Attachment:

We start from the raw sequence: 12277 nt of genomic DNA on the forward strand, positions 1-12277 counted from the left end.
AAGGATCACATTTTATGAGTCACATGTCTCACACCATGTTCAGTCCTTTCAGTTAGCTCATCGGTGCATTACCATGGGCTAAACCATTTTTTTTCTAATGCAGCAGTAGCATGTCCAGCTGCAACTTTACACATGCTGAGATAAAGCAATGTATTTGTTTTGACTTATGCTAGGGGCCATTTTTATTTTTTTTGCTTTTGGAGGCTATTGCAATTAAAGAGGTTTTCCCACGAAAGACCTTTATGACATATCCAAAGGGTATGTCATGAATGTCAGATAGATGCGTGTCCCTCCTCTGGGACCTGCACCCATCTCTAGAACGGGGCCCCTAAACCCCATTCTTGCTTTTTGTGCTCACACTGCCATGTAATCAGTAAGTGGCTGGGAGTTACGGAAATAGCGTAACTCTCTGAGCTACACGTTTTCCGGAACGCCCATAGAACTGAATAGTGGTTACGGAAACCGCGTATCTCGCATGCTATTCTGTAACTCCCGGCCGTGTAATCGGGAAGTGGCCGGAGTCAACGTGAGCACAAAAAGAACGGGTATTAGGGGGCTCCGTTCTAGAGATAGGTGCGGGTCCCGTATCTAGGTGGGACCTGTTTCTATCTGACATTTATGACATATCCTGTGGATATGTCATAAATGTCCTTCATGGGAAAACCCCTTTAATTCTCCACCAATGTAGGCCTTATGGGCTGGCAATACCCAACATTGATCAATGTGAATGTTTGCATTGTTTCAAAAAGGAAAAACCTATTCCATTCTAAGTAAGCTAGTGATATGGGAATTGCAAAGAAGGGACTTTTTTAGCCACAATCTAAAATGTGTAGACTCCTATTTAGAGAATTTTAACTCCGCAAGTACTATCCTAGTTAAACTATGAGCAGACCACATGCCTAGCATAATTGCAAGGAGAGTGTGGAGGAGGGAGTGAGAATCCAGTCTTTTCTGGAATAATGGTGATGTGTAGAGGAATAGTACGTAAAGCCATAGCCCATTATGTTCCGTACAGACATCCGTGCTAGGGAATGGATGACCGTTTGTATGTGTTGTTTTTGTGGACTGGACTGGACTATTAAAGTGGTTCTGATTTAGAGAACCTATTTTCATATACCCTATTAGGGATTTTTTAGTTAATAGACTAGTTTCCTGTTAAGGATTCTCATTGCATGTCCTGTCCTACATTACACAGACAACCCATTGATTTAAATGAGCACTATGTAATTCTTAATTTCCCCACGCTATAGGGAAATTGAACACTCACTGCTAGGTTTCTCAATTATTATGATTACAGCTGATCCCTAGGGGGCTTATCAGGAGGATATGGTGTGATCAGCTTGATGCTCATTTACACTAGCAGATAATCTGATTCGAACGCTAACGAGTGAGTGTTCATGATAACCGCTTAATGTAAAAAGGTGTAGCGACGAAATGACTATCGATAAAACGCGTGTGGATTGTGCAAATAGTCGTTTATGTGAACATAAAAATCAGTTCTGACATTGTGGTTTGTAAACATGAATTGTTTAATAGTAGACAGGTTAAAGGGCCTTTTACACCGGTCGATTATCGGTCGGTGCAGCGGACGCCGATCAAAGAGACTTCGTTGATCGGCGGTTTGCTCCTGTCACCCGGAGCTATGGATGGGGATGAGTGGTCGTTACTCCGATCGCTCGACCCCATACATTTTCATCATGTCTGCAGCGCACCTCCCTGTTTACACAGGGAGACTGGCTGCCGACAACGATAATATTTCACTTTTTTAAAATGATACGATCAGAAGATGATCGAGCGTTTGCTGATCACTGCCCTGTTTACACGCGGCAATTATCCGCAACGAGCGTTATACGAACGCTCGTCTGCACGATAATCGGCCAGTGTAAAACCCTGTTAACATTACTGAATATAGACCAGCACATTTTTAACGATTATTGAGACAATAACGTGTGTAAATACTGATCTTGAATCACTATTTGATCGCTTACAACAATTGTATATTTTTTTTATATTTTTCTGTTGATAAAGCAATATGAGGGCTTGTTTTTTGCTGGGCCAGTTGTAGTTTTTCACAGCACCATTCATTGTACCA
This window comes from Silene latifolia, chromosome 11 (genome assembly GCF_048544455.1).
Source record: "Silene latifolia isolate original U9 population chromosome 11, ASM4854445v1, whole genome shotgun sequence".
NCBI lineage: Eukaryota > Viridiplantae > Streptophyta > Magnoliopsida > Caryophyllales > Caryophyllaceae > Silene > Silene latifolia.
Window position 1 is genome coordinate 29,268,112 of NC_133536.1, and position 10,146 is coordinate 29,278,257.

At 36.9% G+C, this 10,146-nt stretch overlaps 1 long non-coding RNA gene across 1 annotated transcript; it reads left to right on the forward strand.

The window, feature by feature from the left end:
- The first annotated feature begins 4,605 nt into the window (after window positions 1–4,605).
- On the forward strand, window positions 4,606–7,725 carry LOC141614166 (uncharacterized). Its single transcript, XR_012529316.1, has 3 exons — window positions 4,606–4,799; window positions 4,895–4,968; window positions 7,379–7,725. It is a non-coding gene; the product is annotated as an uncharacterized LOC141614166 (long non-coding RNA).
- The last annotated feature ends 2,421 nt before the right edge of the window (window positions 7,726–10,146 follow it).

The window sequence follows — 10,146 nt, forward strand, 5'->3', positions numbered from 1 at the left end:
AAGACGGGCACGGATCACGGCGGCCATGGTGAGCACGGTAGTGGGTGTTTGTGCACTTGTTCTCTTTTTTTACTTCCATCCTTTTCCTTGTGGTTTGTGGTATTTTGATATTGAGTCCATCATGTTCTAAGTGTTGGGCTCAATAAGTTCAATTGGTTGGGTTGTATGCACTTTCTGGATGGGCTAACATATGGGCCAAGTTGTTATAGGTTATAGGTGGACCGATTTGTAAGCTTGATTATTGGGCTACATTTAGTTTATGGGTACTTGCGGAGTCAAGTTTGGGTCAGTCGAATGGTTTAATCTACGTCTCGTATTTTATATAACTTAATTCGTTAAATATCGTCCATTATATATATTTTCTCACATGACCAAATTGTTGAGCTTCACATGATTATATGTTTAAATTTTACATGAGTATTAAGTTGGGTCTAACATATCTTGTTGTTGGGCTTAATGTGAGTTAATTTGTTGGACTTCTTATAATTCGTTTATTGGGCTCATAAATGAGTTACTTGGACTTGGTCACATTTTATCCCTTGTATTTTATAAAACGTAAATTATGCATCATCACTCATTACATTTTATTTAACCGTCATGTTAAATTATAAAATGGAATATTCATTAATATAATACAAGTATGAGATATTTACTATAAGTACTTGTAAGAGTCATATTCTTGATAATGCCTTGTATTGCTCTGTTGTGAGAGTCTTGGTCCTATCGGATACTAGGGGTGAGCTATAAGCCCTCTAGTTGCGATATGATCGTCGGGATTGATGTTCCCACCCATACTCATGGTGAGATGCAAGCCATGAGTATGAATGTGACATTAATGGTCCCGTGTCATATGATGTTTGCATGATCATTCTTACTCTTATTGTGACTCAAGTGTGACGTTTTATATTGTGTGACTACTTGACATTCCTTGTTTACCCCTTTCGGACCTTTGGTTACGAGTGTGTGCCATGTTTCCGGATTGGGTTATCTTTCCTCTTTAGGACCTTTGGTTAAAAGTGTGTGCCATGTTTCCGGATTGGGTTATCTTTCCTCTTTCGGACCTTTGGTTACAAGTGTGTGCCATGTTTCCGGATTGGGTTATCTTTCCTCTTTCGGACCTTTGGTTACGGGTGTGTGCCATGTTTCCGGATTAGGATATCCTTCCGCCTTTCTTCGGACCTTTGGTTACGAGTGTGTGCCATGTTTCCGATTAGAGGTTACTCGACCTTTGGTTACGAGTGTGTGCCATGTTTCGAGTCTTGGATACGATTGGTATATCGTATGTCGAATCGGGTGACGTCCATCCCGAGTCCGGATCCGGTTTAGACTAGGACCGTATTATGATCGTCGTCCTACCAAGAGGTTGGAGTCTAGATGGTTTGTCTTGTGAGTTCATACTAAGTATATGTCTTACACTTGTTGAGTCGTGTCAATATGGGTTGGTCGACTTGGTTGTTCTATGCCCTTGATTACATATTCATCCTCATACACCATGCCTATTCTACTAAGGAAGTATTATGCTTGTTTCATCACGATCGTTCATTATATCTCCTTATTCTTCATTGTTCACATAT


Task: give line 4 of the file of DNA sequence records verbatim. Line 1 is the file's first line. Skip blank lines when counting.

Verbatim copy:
Source record: "Silene latifolia isolate original U9 population chromosome 11, ASM4854445v1, whole genome shotgun sequence".